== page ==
Born 1946 in Valencia, Spain, where she lives and works. 

Photographic portrait of Isabel Oliver

Isabel Oliver
Courtesy the artist
© Isabel Oliver

In 1965 Isabel Oliver began her training at the Facultad de Bellas Artes of Valencia. Between 1970 and 1971 she began experimenting with figurative painting, which increasingly defined her visual trajectory. In 1971 Equipo Crónica, the noted collective founded by Rafael Solbes and Manuel Valdés in 1965, noticed Oliver’s work and invited her to join them. Under the umbrella of estampa popular – a group that ushered in a return to figuration during Francisco Fanco’s regime – Equipo Crónica sought to appropriate the language of the mass media in order to highlight issues tied to Spanish national identity. Inspired by Andy Warhol’s Factory, Equipo Crónica produced paintings collectively, in order to eliminate individual authorship. Before and throughout the period of collaboration with Crónica, Oliver produced a parallel body of work about the portrayal of women in Spanish society. While Crónica questioned what it meant to be Spanish, Oliver questioned what it meant to be female.

In the series The Woman 1970–3 Isabel Oliver portrays women in domestic or imaginary scenes in order to critique their role in Spanish society. By using the impersonal figurative aesthetic of the mass media, Oliver sought to examine how commercial culture shaped common perceptions of femininity. Beauty Products and Surgery respectively depict a woman sprinting over a sea of cosmetics and another undergoing plastic surgery. The disturbing tableau vivant question the paradoxical expectations of women’s appearance. The Family and Happy Reunion reproduce domestic scenes in which the notion of appearance is once again confronted through the lens of social norms and behaviours. In The Family, the parents of a family of four, beneath the outline of the board game Parchís, seem visibly disinterested despite their nudity. Happy Reunion presents a group of women conversing in a living room. The macabre palette and the expressions of the women in the group suggest the notion of a façade upheld by society. Lastly, It is a Girl portrays the negative photograph of a toddler (the artist’s mother) posing for a portrait at the end of the nineteenth century, a symbol of a secular sedimentation of values associated to femininity.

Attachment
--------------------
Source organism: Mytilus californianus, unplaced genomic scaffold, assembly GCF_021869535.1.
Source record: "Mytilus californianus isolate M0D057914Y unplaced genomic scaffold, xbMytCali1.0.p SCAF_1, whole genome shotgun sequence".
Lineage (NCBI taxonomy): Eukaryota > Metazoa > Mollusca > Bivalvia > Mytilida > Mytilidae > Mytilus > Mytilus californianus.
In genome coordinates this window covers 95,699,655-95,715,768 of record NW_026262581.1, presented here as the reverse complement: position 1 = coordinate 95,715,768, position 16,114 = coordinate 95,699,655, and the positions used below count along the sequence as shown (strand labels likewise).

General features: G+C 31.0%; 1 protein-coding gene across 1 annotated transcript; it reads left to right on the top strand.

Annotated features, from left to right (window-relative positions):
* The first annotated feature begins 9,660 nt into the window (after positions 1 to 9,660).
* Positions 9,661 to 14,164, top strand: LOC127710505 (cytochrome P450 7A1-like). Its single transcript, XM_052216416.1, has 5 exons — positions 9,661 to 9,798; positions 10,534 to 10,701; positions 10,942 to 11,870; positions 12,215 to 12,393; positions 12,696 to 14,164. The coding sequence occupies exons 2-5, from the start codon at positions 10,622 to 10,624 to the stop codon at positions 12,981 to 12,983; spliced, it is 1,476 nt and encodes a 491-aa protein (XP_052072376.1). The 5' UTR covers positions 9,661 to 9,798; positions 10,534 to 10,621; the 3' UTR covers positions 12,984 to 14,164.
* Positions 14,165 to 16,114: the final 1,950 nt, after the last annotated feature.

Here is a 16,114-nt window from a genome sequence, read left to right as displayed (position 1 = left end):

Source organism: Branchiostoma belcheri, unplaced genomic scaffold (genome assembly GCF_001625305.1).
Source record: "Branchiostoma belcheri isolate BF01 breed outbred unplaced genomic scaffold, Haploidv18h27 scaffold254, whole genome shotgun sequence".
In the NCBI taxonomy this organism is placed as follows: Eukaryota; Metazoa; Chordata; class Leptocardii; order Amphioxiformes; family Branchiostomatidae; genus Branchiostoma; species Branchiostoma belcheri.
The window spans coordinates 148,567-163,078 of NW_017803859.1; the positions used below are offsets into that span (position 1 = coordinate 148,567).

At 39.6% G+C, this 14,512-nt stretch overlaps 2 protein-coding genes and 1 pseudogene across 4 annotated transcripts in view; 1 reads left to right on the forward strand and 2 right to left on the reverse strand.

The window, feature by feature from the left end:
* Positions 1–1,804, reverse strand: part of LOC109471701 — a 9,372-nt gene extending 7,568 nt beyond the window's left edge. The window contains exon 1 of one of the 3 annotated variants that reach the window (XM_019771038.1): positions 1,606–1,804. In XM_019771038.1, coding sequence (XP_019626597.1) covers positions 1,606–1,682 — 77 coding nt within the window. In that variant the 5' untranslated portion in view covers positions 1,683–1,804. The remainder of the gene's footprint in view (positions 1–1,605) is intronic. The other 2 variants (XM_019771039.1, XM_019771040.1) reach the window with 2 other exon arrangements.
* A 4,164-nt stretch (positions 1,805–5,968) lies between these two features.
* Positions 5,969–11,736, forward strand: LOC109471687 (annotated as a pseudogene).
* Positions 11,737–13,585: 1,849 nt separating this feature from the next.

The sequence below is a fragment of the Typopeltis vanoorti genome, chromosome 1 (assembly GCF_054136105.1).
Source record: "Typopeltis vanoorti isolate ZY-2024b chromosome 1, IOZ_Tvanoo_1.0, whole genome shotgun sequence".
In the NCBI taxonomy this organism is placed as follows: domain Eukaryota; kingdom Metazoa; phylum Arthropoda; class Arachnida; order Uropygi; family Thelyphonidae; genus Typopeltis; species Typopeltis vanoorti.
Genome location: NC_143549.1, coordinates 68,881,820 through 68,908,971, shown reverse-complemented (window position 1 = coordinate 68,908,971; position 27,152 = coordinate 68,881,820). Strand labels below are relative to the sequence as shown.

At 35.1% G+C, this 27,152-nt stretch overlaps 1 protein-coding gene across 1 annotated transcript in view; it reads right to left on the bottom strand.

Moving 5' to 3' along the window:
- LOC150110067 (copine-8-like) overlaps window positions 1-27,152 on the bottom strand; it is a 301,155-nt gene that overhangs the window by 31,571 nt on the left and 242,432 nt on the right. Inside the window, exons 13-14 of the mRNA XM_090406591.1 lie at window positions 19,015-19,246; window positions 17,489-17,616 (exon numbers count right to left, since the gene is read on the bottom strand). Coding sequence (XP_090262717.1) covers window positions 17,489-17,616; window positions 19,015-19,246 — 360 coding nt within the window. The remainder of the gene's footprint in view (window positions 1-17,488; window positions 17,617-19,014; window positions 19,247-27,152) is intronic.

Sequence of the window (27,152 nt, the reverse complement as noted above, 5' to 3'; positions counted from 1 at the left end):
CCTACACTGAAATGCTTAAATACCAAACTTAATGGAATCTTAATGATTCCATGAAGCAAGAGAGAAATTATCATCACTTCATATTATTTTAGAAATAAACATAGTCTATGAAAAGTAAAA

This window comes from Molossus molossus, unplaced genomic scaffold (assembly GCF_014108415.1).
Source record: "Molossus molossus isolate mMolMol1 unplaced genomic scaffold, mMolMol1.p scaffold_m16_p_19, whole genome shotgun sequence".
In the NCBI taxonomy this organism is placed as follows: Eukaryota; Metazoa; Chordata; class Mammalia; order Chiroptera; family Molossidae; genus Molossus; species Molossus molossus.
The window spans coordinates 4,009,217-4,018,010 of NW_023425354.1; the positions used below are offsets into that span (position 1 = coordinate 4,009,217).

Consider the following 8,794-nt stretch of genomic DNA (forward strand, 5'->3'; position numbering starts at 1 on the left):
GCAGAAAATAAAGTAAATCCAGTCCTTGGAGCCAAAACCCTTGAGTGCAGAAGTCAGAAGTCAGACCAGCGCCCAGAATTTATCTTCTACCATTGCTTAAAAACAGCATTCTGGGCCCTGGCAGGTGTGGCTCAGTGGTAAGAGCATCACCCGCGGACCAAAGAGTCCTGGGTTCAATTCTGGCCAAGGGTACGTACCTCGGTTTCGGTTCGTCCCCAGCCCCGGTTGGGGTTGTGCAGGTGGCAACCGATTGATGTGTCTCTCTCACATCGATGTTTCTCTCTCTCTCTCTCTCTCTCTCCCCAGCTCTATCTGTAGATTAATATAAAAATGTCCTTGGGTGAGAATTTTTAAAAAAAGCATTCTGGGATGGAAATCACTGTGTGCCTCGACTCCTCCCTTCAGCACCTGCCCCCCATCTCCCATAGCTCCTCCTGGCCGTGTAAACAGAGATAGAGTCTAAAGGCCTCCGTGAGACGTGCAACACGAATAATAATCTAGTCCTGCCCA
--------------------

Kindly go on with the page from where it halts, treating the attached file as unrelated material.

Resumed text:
Sofia Gotti
September 2015